MONTREAL – Milan Lucic opted to take the high road on his suspension.
There were no complaints and no appeals from the rugged winger as he sat out Game 3 of Boston Bruins’ Eastern Conference playoff series versus the Montreal Canadiens on Monday
The verdict of a one game ban for a cross-check to Maxim Lapierre’s head during Saturday’s 5-1 win was announced Sunday night by NHL disciplinarian Colin Campbell for what he called a “reckless and forceful blow to the head of his opponent.”
The 20-year-old Lucic, who has been inside the Canadiens’ heads all season for his bruising checks and battling style, didn’t argue the call.
“It wasn’t intentional at all,” Lucic said after skating with his teammates Monday morning at the Bell Centre “It was me and (Mathieu) Schneider who were going at it and nothing was going to come from it.
“He stuck me, I stuck him back and after Lapierre came flying in from the side it was just a defensive move and my hand got up. Unfortunately, my stick was in my hand. From what I know, it was my right hand that hit him in the face.”
What replays show is a cross-check that glanced off Lapierre’s shoulder and caught him on the side of the head, but either way, Campbell made his ruling and the Bruins won’t contest it.
“You’ve got to respect his decision,” added Lucic. “He’s got one of the hardest jobs in hockey, so he made the decision he felt was right.
“I’m a little disappointed with myself because I think our team has done a really good job of being disciplined in this series. That’s the biggest thing I can take out of this – you learn from this. It’s the playoffs and you can’t do things like that to jeopardize your team.”
Byron Bitz, who at six-foot-three and 200 pounds is the same height and only 20 pounds lighter than Lucic, was to move into the lineup on the fourth line, while six-foot-five Blake Wheeler took Lucic’s spot on a unit with David Krejci and Michael Ryder.
But while the size is there, nothing can quite replace Lucic’s menacing presence, particularly against the rival Canadiens.
A year ago, while first-place Montreal struggled to beat Boston in a seven-game opening round playoff series, Lucic was constantly at it with Montreal defenceman Mike Komisarek.
It continued into this season, when a fight during a Bruins’ win in Boston in November put Komisarek out for 16 games with a shoulder injury.
Now the roles are reversed, with Boston the top seed and Montreal eighth, but Lucic did not let up on hammering Canadiens at every opportunity as the Bruins won the opening two games at home.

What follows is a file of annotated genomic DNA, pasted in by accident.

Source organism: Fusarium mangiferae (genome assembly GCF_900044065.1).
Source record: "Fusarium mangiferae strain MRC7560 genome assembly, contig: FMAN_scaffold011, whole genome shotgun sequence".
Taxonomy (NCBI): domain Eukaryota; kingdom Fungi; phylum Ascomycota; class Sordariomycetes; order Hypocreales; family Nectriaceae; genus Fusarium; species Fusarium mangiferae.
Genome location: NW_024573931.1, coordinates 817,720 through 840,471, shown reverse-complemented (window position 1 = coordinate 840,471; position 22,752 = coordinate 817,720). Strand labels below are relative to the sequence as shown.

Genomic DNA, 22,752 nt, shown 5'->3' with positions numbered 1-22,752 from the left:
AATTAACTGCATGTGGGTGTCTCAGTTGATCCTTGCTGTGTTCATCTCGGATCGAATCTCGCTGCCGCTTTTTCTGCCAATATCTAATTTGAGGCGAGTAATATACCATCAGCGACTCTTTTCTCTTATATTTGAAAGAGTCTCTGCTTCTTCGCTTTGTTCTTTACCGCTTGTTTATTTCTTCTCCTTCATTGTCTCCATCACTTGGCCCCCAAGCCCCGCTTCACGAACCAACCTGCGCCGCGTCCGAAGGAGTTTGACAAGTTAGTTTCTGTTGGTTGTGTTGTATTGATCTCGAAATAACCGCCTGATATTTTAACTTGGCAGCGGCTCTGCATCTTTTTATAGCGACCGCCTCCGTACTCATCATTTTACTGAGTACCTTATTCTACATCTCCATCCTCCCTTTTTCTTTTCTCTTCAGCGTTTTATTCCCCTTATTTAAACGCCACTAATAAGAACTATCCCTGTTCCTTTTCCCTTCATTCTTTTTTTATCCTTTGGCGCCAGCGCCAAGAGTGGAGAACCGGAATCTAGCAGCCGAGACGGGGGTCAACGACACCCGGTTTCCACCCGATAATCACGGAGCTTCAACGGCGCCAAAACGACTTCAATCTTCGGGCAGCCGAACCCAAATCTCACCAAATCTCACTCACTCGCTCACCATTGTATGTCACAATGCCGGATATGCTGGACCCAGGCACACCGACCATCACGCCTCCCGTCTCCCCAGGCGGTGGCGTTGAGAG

Boston gave Montreal only two power play opportunities in the opening game and only one – Lucic’s hit on Lapierre late in the third period – in Game 2. But both games had skirmishes at or near the end and Lucic was involved both times.
A fear is that the suspension might cause Lucic to let up on his aggressive play, making him less effective on the ice, but coach Claude Julien said this incident was a reflex play he can learn from for the future.
“Lucic uses his shoulders really well and sometimes when you’re a target, you have people coming at you from different directions,” said Boston coach Claude Julien. “He reacted.
“He’s a young player and if he learns from those kinds of things, then he’s taken a step forward.”
It is the second time Boston’s depth was tested in the series.
A day after Game 1, defenceman Matt Hunwick was taken to hospital to have his spleen removed. Veteran Shane Hnidy moved into his spot and scored a key goal for a 3-1 lead in the next game.
Then it was the turn of the 24-year-old Bitz, a Saskatoon native who was picked in the fourth round of the 2003 draft by Boston and who was to make his playoff debut. Bitz had four goals and three assists in 35 games for the Bruins this season.
“His size is certainly something that is a great asset because he’s strong along the walls and strong with the puck,” said Julien. “His skating has improved even from last year.
“He’s also capable, at times when his confidence was better, of being a productive player. He scored some nice goals for us and he’s also a physical player. He’s certainly the type of player our organization likes.”
Neither Lapierre nor Montreal coach Bob Gainey had any comment on the Lucic suspension.